Professor John Barry, from the School of History, Anthropology, Philosophy and Politics at Queen's University Belfast, has been appointed to the Climate Assembly UK Academic Panel.
Climate Assembly UK was commissioned by six cross-party House of Commons Select Committees in summer 2019 in response to the Government's commitment to meet net zero carbon emissions by 2050.
Climate Assembly UK is made up of Expert Leads, an Advisory Panel and Academic Panel. An extensive team of climate specialists, business leaders, constitutional and economic experts and civil society organisations are involved in ensuring Climate Assembly UK is balanced, accurate and comprehensive.
The Academic Panel is made up of researchers working on areas of climate change to be covered by the Assembly. The Panel will use its expert knowledge to review written briefings for Assembly members and to support the Expert Leads in their role.
Speaking about the appointment, Professor Barry, who is Director of the Centre for Sustainability, Equality and Climate Action and Professor of Political Economy at Queen's University said:
"I am honoured to take up this position and help with the important work of Climate Assembly UK. Together with the work we are doing here in Belfast where we have just officially launched the Belfast Climate Commission, which I co-chair, we can see at both national and regional levels movement to climate action. There is a wealth of experience and public demand for more innovative and participative forms of democratic debate and decision-making to supplement the parliamentary political process.
"The establishment of the Climate Assembly also marks a significant step change in how policy recommendations are made, and how public conversations on this most defining issue of our age can be structured. This is why the first UK Climate Assembly – composed of citizens, with advice and input from academic experts – is so important and a sign of hope in this turbulent age of the Anthropocene."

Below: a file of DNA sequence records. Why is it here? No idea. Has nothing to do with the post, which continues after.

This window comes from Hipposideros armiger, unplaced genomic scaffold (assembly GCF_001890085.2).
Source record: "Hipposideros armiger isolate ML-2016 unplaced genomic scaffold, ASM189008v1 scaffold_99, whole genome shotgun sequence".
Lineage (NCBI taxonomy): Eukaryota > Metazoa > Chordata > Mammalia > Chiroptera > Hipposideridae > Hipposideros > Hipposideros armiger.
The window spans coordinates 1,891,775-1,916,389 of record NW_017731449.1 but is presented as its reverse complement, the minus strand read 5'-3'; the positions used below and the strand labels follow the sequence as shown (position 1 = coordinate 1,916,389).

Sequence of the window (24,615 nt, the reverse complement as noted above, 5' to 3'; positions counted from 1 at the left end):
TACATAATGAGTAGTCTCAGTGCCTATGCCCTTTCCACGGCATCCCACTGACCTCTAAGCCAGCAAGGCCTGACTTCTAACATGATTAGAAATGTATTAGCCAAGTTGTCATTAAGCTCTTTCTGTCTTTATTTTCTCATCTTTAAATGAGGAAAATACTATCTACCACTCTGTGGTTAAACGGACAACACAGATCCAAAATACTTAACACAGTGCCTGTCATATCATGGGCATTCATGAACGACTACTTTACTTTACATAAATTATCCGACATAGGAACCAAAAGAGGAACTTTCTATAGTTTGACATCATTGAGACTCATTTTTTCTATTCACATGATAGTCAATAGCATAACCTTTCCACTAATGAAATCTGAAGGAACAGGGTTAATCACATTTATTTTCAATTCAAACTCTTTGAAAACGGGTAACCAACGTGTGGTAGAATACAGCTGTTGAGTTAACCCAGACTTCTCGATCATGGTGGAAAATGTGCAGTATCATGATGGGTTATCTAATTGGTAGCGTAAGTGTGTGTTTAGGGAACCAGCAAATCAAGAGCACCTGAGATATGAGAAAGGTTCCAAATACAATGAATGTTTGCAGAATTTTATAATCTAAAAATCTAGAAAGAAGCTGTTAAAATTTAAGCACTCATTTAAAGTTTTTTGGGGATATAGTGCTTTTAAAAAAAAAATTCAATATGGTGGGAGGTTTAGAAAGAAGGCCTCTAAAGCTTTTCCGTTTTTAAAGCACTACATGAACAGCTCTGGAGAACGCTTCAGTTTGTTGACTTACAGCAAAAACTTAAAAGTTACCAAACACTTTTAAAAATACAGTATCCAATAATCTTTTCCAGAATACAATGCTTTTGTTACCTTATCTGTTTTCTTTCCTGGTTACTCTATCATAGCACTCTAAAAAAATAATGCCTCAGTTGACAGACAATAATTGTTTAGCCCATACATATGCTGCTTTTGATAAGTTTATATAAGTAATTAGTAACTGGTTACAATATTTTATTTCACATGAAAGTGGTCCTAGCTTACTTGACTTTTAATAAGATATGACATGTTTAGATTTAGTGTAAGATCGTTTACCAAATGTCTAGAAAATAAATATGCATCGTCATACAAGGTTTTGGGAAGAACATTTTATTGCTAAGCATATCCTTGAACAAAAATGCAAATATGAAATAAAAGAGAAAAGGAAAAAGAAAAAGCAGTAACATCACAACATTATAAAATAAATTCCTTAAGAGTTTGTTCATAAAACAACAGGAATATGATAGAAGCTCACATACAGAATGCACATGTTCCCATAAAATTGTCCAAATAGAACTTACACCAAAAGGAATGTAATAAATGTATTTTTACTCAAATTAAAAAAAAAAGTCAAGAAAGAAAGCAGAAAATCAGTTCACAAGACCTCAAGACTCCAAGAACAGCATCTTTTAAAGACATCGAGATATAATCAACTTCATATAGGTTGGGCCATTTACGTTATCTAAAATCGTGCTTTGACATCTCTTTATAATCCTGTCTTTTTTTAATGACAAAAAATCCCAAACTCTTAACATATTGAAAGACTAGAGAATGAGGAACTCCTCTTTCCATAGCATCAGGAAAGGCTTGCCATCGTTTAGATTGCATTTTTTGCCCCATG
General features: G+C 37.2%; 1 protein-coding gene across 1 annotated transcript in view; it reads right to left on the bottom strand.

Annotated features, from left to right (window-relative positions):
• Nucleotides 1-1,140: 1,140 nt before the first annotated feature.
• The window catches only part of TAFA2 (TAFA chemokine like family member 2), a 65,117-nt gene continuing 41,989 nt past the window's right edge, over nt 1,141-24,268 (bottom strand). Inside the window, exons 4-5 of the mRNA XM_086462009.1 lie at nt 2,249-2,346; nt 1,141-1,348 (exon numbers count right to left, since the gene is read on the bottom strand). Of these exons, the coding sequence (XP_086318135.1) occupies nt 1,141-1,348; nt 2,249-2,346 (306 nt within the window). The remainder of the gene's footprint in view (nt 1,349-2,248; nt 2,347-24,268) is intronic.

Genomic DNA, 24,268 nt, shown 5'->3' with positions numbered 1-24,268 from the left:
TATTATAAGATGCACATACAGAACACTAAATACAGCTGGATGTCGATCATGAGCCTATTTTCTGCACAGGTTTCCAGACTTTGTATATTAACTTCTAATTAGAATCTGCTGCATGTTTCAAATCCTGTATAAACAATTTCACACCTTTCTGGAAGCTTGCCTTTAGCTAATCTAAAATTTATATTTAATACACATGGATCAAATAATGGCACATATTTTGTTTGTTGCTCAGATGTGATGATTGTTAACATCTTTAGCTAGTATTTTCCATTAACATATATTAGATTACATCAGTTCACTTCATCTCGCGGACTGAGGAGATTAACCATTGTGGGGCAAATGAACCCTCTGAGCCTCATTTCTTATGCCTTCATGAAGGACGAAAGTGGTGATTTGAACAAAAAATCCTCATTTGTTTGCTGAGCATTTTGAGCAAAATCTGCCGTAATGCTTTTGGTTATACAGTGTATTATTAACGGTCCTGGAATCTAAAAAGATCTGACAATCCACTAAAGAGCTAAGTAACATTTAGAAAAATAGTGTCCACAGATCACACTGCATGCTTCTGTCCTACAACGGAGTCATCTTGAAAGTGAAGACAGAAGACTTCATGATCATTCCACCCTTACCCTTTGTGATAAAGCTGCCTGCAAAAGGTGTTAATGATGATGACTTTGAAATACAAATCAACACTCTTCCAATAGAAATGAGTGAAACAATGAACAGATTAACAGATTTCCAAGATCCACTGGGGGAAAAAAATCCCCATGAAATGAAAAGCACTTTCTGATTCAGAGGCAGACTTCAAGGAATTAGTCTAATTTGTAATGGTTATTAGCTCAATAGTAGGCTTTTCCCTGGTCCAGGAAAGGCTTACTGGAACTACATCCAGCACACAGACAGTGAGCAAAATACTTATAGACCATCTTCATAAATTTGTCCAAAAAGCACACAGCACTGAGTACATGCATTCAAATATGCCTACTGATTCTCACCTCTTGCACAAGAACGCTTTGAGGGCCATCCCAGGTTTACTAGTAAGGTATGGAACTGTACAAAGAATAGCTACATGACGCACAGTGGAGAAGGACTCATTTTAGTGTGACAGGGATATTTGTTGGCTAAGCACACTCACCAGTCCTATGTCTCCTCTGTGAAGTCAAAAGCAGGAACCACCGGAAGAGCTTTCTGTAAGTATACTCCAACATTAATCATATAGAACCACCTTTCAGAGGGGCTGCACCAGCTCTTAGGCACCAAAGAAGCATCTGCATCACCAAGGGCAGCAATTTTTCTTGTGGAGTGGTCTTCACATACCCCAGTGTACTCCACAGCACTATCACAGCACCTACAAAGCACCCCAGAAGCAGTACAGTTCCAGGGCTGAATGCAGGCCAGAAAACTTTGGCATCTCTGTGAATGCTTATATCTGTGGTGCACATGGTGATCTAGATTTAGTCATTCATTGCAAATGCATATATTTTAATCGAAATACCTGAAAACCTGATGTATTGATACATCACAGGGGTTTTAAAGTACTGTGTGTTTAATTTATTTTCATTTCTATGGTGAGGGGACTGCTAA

Climate Assembly UK will meet for the first time at the end of January and will have three further weekend meetings before the end of March, where they consider a range of climate-focused topics including transport, energy use in the home, agriculture and consumer choices. The 110 Assembly members will consider how net zero can be achieved by 2050 and make recommendations on what the Government, businesses, the public and wider UK society should do to reduce carbon emissions.
Over the past four months the Expert Leads, Advisory Panel and Academic Panel have been working with the Assembly team to develop and consider detailed plans for the design of the Assembly and the speakers that will address Assembly members. Further consideration will take place in the coming months, and final plans for the Assembly will be published in advance of each weekend.
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